The good, bad and ugly of the Mzansi Super League
The inaugural edition threw up some stellar performances, but also raises questions about scheduling and pulling crowds
The Mzansi Super League came and, like most short-format tournaments, left quickly but left watchers with some serious food for thought. Here’s the good, the bad and the ugly of the inaugural edition.
The Good: Local players came to the party plus good TV value
The Mzansi Super League was their party and boy did the local players make it count. They dominated the run-scoring charts and the wicket-taking columns, with special mentions for Rassie van der Dussen (469 runs), Quinton de Kock and Reeza Hendricks (412 runs), while Gihahn Cloete (330 runs) will give selectors a fair bit to think about when the T20 World Cup comes to mind.
More importantly, these are young players who can and could contribute to the success of the Proteas and the tournament itself in future. We’ve seen how Indian players have come on in leaps and bounds since the Indian Premier League firmly established itself as the prime T20 league in the world. Finances mean the MSL may not reach those heights, but SA’s varied pitch conditions allow for different skills and player development in a way the IPL can’t.
Money talks and at some point these players could be prized batting efforts if they continue their form.
The bowlers also stood out and it was a pity the likes of Anrich Nortje were injured. Lutho Sipamla burnished his reputation while Duanne Olivier moved the selectors into white-ball thoughts ahead of his proven red-ball credentials. The next T20 World Cup is in 2020 and those who performed this year may have the extra springboard to ask the appropriate questions in 2019.
Also, the groundsmen belong in this category. The pitches played to type in the various cities even though the SuperSport Park surface is increasingly under serious scrutiny for its unnaturally slow nature ahead of the Boxing Day Test against Pakistan.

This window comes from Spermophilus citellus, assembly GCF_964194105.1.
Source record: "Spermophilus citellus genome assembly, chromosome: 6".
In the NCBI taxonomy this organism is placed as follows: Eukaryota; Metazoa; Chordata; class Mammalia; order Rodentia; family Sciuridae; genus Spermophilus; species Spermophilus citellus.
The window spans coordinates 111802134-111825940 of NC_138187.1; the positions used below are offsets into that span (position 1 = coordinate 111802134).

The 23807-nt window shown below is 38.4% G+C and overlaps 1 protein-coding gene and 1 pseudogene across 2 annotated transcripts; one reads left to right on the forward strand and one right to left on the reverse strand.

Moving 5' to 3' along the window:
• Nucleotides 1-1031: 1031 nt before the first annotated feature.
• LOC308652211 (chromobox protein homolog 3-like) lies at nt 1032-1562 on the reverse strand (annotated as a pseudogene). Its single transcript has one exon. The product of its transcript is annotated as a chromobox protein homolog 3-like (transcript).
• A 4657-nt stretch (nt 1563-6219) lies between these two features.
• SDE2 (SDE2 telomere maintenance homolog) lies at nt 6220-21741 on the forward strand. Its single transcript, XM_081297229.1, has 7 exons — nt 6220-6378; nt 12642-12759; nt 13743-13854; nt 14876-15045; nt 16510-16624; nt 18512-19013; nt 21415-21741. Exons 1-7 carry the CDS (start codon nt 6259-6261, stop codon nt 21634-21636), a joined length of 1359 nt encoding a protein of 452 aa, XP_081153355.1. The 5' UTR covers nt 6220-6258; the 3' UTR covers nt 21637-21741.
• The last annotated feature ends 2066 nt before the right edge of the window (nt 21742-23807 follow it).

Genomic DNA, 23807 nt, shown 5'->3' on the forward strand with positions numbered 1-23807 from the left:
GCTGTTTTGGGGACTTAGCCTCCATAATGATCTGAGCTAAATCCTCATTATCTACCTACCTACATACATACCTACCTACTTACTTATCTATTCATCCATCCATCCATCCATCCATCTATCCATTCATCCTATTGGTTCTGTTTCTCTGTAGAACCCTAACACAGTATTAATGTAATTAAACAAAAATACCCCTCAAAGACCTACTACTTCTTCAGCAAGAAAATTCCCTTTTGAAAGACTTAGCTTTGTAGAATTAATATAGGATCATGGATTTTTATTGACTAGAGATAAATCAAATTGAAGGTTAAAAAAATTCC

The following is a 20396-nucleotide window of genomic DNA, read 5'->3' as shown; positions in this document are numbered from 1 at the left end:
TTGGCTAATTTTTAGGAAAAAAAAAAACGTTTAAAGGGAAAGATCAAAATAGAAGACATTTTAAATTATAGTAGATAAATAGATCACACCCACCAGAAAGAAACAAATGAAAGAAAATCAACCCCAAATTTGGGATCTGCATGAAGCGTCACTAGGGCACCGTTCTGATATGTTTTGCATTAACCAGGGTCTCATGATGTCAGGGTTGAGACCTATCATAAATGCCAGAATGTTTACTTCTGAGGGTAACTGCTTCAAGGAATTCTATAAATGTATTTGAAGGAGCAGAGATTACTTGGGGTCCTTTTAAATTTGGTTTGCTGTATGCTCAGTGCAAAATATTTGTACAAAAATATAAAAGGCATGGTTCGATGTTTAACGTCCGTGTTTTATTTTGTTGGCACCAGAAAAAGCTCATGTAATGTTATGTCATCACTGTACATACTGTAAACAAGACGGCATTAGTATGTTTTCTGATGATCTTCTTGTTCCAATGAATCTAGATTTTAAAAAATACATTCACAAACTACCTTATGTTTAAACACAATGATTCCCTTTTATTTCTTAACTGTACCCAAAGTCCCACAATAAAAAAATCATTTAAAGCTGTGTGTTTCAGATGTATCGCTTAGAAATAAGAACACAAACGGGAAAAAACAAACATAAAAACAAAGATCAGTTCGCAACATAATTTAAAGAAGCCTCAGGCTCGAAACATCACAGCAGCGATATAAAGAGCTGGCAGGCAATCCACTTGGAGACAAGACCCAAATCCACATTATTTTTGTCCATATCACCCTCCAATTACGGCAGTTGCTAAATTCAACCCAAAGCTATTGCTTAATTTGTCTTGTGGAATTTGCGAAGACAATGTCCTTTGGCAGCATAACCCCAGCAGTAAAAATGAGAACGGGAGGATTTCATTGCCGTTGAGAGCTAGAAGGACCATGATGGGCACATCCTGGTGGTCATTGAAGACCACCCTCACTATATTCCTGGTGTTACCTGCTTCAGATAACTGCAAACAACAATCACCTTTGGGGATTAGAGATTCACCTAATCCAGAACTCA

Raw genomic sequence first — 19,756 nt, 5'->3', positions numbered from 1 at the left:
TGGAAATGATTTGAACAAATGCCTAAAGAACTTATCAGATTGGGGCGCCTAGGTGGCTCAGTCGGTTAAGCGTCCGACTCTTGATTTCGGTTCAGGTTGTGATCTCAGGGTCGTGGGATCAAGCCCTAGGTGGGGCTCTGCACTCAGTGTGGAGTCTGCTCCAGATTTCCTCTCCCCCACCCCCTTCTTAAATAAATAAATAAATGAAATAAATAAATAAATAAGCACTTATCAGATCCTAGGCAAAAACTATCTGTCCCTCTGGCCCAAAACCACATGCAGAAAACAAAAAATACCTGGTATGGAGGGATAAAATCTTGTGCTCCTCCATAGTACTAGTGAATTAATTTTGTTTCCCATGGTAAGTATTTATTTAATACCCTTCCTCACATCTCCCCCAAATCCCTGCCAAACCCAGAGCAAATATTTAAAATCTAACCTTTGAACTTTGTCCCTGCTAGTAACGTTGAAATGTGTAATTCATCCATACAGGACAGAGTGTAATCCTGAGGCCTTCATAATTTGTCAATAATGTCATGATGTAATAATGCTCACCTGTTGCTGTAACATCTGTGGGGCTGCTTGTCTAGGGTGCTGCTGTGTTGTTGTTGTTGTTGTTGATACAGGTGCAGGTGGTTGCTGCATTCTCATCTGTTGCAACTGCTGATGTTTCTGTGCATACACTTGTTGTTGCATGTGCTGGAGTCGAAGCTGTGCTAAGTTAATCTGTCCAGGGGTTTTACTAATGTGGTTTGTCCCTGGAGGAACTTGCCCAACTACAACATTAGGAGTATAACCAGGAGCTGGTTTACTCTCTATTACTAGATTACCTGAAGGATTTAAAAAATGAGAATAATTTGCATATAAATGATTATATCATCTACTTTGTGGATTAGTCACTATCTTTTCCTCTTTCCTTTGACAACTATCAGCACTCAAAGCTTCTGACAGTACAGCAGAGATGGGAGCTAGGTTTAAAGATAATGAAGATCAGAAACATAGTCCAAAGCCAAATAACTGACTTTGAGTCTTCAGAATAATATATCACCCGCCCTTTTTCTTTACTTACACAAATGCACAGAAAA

From a TV perspective, the game averaged in excess of 250,000 viewers, which is a steal on free-to-air TV in SA.
The Bad: The crowds and the scheduling
Ideally, you’d want a T20 tournament to be held during school holidays when parents have time to be with their children at the stadiums. There isn’t a set rule that limited-overs tournaments have to end on December 16 because of the holiday, but it puts pressure on those who need to be ready for Boxing Day Test cricket since the turnover period is only 10 days.
There’s also a need to fit in a four-day fixture to get players ready, but what’s also missed in the reams of copy is that SA’s cricket market doesn’t quite allow for concurrent tournaments to be run like the Big Bash League in Australia in conjunction with its prime Test dates of December 26 and January 2.
However, the Boxing Day tinkering needs to be stopped and preserved for big crowd pullers and money spinners such as England and India, while the rest could settle with a New Year’s start from a Test match perspective.
Let’s be honest, the Boxing Day Test isn’t and won’t be the kind of big deal here as it is in Australia. Maybe the stretching of the tournament well into December with the New Year’s Test in mind could be the best option. It’ll collide with the BBL, but who cares? You have to look after yourself first.
Oh and by the way, the start times need to return to what SA fans are used to because 7pm starts for evening games aren’t family friendly. The same applies to Sunday-afternoon starts since 2.30pm ensures that people are home by 6.15pm at the latest, while double headers should be on Saturday and not Sunday. This had an impact on the crowds, who, at best, bordered on average but showed there was interest in the tournament.
The Ugly: Foreign players disappointed alongside the Durban Heat
The success of tournaments like the MSL hinges on the delivering of goods by the foreign legion. Yes, there are competing tournaments like the T10 that robbed teams of extended services from players like Eoin Morgan (Tshwane Spartans), Chris Gayle (Jozi Stars), Dawid Malan (Cape Town Blitz) and Rashid Khan (Durban Heat). In the end, their impact was minimal and, in the context of being crowd pullers, that was criminal.
Jeevan Mendis (Spartan) and to an extent Asif Ali (Cape Town Blitz) and Ben Duckett (Nelson Mandela Bay Giants proved their worth for their teams but they’re not crowd pullers).
The organisers need to have drafts earlier to ensure they can snap up players early and make sure they’re available for the duration of the tournament. They need to up their game should they return in 2019.
The Durban Heat also get a special mention for their lop-sided participation. They flickered with their assembling of a very good squad but that was pretty much it; a flicker from embers that quickly smouldered.